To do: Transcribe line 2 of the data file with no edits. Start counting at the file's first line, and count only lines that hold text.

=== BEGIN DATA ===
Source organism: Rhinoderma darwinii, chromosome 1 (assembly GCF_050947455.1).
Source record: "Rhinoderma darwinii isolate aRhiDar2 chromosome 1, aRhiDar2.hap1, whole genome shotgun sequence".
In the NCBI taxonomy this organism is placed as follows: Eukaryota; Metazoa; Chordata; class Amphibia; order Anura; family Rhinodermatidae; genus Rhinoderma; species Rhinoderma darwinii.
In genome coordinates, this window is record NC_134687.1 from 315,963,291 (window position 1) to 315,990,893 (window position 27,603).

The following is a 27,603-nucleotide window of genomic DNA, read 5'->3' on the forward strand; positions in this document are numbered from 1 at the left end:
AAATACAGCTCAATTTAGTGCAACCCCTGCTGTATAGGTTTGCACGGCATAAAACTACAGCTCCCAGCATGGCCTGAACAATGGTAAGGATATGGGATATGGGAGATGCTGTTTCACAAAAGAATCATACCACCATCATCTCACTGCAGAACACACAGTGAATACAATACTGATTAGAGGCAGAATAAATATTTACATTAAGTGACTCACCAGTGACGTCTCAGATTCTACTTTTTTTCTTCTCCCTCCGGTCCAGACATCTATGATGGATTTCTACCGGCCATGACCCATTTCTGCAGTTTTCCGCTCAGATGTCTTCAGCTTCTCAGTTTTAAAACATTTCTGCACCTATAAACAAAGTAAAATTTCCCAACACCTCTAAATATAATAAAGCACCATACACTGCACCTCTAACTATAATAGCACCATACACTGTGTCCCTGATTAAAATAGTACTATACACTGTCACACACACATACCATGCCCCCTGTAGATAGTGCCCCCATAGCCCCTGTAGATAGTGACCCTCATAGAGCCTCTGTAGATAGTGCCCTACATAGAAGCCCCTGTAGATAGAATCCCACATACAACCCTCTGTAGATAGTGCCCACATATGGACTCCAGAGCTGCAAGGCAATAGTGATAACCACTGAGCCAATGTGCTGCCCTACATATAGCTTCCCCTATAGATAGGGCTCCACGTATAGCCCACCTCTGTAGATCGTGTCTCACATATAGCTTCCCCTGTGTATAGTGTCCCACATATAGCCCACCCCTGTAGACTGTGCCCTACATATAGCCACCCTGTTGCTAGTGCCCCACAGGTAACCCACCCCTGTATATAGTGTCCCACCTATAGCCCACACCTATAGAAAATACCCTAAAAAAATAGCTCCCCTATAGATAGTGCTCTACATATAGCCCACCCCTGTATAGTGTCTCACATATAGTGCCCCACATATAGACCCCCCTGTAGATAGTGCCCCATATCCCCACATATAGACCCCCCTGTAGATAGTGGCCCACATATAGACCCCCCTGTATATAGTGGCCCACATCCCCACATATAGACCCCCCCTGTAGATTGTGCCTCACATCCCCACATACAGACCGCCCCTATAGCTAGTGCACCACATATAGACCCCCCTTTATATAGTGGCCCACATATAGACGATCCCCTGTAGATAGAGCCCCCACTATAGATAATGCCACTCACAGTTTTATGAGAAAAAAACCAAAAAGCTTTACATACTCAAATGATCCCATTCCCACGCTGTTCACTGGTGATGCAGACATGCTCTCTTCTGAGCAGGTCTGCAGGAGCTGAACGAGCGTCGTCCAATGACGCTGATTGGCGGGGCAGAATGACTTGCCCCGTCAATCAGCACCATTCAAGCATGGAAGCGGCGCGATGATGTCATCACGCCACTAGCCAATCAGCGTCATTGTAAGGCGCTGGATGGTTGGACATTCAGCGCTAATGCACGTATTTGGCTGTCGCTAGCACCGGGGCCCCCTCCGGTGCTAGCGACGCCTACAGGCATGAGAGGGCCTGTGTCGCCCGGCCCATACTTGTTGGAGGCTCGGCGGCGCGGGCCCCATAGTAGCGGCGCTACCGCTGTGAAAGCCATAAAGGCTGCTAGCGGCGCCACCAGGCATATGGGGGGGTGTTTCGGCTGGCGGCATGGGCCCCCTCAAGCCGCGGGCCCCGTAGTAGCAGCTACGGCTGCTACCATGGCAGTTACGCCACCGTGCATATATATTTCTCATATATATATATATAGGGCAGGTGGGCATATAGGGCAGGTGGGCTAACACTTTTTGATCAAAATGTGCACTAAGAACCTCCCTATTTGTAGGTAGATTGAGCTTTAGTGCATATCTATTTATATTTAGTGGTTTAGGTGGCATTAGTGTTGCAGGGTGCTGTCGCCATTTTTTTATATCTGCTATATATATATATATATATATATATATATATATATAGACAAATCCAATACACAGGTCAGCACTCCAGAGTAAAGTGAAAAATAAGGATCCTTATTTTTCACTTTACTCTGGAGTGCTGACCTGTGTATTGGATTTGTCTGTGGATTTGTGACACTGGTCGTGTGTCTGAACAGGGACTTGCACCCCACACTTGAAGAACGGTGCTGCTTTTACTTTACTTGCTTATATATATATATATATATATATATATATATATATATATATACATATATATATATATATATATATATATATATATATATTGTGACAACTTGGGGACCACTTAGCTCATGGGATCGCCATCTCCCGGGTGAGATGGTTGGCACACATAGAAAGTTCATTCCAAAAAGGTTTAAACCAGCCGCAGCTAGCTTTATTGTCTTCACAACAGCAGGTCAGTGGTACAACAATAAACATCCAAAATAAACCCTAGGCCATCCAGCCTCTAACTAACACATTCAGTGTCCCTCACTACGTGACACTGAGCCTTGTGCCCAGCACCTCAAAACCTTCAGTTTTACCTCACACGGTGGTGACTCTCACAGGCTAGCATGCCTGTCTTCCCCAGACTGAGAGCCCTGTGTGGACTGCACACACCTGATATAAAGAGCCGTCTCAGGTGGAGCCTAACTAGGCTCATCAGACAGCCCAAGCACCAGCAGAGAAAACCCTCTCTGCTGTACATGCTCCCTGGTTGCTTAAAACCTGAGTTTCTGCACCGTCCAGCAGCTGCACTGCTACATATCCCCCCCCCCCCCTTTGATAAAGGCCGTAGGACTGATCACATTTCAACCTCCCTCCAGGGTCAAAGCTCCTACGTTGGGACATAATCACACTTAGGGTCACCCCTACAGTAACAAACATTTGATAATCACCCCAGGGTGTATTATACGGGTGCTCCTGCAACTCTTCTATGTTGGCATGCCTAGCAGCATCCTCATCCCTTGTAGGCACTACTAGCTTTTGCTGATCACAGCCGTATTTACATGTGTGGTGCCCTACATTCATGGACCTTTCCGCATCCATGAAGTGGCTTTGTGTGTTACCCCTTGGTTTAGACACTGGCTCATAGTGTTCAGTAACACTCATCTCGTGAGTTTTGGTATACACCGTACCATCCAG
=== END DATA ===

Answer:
Source record: "Rhinoderma darwinii isolate aRhiDar2 chromosome 1, aRhiDar2.hap1, whole genome shotgun sequence".